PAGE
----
The global breakdown of capitalist rule
9. The year 2019 begins amidst the explosive interaction of geopolitical, economic and social crises. Nothing remains of the giddy optimism that prevailed within ruling circles following the demise of the Soviet Union. In fact, the mood within the international capitalist class is one of immense anxiety. The extreme turbulence that wracked the international stock exchanges as 2018 came to an end is seen as a sign that the desperate measures to revive the markets following the 2008 crash have exhausted themselves. The prevailing pessimism is summed up in the banner headline of the year-end edition of the Neue Zürcher Zeitung, the voice of Swiss bankers and the most astute of all bourgeois newspapers, which proclaimed, “Conditions must first get worse.” The message of the front-page statement was clear: the international ruling class will answer the worsening economic crisis with draconian measures directed against the working class.
10. The crisis facing international capitalism is of a historic and systemic character. Amid all the triumphalism that followed the dissolution of the Soviet Union and the profusion of the ruling elites’ self-justifying propaganda, it has been largely forgotten that the events of 1989-91 took place under conditions where world capitalism was wracked by extreme economic, social and political instability. During the mid-1980s, as Reagan in the United States and Gorbachev in the Soviet Union wrestled with the escalating crises of their respective regimes, it was legitimate to ask (as the ICFI did) which system would collapse first. The erosion of US imperialism’s dominant post-World War II global position was already far advanced. Moreover, the extraordinary technological developments associated with computerization were driving the processes of economic globalization, which were steadily undermining the entire foundation of the US-dominated imperialist system, rooted in the political unit of the national state.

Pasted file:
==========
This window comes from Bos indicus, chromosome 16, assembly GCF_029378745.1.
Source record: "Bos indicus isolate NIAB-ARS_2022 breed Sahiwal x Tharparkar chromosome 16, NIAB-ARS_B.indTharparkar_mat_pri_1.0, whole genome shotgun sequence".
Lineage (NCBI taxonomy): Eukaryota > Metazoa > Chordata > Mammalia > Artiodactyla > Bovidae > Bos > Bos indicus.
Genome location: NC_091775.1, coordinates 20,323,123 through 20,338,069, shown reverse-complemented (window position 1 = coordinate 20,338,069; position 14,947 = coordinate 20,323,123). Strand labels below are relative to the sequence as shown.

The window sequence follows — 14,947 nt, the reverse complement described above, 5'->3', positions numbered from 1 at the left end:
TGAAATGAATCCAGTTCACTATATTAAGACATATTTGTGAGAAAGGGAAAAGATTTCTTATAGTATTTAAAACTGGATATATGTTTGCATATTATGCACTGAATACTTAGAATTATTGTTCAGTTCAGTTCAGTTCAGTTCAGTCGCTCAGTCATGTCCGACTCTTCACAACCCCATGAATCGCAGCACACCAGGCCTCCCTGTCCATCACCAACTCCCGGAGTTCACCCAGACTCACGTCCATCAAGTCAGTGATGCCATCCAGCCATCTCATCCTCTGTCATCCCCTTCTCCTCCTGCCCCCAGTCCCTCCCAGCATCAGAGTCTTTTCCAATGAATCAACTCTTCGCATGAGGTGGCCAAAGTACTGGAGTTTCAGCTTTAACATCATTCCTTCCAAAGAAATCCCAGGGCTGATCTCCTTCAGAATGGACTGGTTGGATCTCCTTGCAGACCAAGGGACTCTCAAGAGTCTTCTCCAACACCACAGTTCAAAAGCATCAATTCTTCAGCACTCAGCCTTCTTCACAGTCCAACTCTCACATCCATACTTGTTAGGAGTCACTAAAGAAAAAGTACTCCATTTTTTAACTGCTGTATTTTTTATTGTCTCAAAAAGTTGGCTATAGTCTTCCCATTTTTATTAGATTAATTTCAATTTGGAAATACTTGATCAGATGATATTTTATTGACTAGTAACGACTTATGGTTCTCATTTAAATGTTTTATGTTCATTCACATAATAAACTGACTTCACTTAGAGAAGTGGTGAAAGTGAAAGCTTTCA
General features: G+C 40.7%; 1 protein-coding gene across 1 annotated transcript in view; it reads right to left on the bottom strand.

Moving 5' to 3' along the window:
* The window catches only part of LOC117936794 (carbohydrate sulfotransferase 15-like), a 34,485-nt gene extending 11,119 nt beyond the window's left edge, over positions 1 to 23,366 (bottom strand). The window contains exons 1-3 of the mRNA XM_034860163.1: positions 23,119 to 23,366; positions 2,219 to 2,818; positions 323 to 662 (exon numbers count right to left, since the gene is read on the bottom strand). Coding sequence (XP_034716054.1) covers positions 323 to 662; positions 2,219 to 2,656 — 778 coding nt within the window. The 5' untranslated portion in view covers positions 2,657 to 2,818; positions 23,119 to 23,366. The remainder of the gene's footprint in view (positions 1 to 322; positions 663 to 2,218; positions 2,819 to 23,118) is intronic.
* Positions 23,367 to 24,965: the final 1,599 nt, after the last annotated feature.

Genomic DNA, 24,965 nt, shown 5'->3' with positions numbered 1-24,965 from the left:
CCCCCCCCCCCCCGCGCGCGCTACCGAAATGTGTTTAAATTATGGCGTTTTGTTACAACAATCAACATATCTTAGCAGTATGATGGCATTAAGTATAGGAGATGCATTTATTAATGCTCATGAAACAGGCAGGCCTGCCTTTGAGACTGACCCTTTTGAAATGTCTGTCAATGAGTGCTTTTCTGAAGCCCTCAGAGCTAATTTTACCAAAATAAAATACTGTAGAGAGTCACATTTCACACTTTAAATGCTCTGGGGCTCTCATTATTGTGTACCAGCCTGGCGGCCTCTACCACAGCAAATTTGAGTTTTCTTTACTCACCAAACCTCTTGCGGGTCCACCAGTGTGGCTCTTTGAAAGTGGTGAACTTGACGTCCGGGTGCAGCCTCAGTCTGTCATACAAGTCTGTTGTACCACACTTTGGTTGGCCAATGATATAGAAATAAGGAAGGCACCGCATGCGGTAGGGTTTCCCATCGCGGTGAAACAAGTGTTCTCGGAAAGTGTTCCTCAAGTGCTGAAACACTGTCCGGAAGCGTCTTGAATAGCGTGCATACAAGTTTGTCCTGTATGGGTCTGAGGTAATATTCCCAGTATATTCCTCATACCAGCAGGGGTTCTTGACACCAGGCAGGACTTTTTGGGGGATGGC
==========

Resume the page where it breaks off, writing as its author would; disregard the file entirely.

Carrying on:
11. Despite the political advantages provided to US imperialism by its Cold War “victory” and the betrayal of the working class by its old leaderships, the underlying crisis of world capitalism persisted. As only the ICFI recognized at the time, the restoration of capitalism by the Stalinist bureaucracies in China, Eastern Europe and the USSR—which had all pursued hopelessly anachronistic autarchic and anti-Marxist policies—was the sharpest manifestation of the collapse of all the post-World War II programs of national economic and social regulation.